Social Media: Blessing or Burden?


I am a “moderate” user of social media. I would use the word confused to summarize my overall feeling toward social media. That being said there are certain aspects of social media that are enjoyable. I view my social media accounts as a necessary burden: I need them for the positive features that they offer and I must deal with or ignore the rest. I  believe everyone has a unique experience on social media, and while most of us are on social media, we each use social media platforms in a different way. In this blog I will break down my personal experiences with and observations of social media across three major platforms that I use: Facebook, Twitter and Instagram


Facebook provides the user with the ability to stay in touch with friends and colleagues without the need for a cell phone number. Before Facebook loosing the phone number of an old friend could mean loosing contact with that friend forever. Facebook is a platform that allows the user to have the ability to stay in touch with or to instantly contact anyone that they have connected with on Facebook throughout their lifetime. Facebook also allows the people to contact each other without the need for a phone number. Facebook events are also very useful . They connect people in a way that a string of texts may not be able to, and they remind people of upcoming events.

Facebook news feed is brutal (or at least mine is). It largely consists of random posts, whether it be videos of a police chase, photos of a random night out, or shared articles that promote personal views on various controversial subject matter. 95% of the time these posts are by people that would be nearly unrecognizable if it were not for their frequent Facebook activity. It does not seem natural to know or to care about what 1000 people find funny or feel is important to say. It seems like a large waste of time and a consistently unfulfilling experience. In addition to this, Facebook requires time and effort to monitor the pictures that are posted about the user.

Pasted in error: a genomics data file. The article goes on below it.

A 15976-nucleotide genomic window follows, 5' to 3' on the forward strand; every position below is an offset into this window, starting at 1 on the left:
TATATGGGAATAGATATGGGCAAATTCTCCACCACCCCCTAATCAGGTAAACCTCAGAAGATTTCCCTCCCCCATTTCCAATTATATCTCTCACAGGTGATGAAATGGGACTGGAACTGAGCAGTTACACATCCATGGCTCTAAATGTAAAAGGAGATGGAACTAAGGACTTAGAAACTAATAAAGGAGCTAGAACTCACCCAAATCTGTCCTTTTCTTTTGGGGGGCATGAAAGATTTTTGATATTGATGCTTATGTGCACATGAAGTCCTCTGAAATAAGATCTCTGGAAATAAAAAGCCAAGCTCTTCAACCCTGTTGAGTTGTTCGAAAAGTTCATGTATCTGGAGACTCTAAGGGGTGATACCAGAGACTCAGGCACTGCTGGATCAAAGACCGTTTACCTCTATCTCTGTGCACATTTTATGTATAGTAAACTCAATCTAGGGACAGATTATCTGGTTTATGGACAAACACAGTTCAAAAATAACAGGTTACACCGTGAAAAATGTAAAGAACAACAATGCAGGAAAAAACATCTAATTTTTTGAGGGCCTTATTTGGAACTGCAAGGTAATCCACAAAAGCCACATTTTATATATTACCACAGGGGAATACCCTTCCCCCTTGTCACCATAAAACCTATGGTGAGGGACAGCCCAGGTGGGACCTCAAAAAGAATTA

Random Facebook Post on my news feed:

Screen Shot 2016-09-13 at 7.41.41 PM.png


Twitter is a very good news platform, and an effective way to stay in tune with personal interests. The moments section of Twitter is especially useful. It provides real time news updates on everything that is trending. Not everything trending is important, but some of the things trending are, and that is enough feel the need to check the platform for news updates. Twitter is also faster at delivering the news that the actual news, and the collection of tweets and hashtags allow people to decide what news is important rather than letting the biased news networks decide.

The trend of personal tweeting, as a kind of status update among friends has slowed down substantially, but celebrities continue to tweet consistently. This does not mean that tweets disappear forever. They still exist within the platform, and they can be accessed and possibly retweeted. This is highly entertaining for everyone witnessing the tweet, but it can be bad for the person whose old tweet was re tweeted. The most recent case of this happened this Sunday after Patriots quarterback Jimmy Garappolo had his first Win in the NFL. The Tweets about Garappolo were mostly harmless, but much worse has been re tweeted from other celebrities. Screen Shot 2016-09-13 at 7.27.54 PM.png


Instagram is entertaining to scroll through and it is usually light and visually appealing. The fact that it arrived later than Facebook and has the option to follow and unfollow rather than friend and unfriend makes it easier to manage who is in the news feed. Photos (tagged and untagged) still need to be monitored for content, which again creates unnecessary work because the user must manage content due to concerns over image or privacy.

One of the things about Instagram that I don’t understand is the amount of work that goes into a successful Instagram post. Not all posts are the same. Some posts are memorial or sentimental, but for the sake of the argument lets say friends go to an enjoyable event, be it a game, a hike or the beach. They first have to pause their day to take photos, but not just any photos, “Instagram worthy” photos. And if the first photo shoot doesn’t go well there will be a second shoot and a third shoot with this constant concern about taking a photo good enough for Instagram before the exciting day or event ends. Once they finally capture the photo that is deemed worthy of Instagram they spend a significant amount of time choosing the filter that looks the best and trying to come up with a clever caption for the photo, and after the photo gets posted they monitor it to see how many likes it gets throughout the day. So by the end of the “fantastic” day, friends have taken a portion of time out of that day to show their followers how fantastic their day was, and monitor to see if the followers like the photo and also think the day was fantastic. It just seems silly. Why are likes on Instagram more important than the extra hour that could have been spent lying on the beach or watching the game?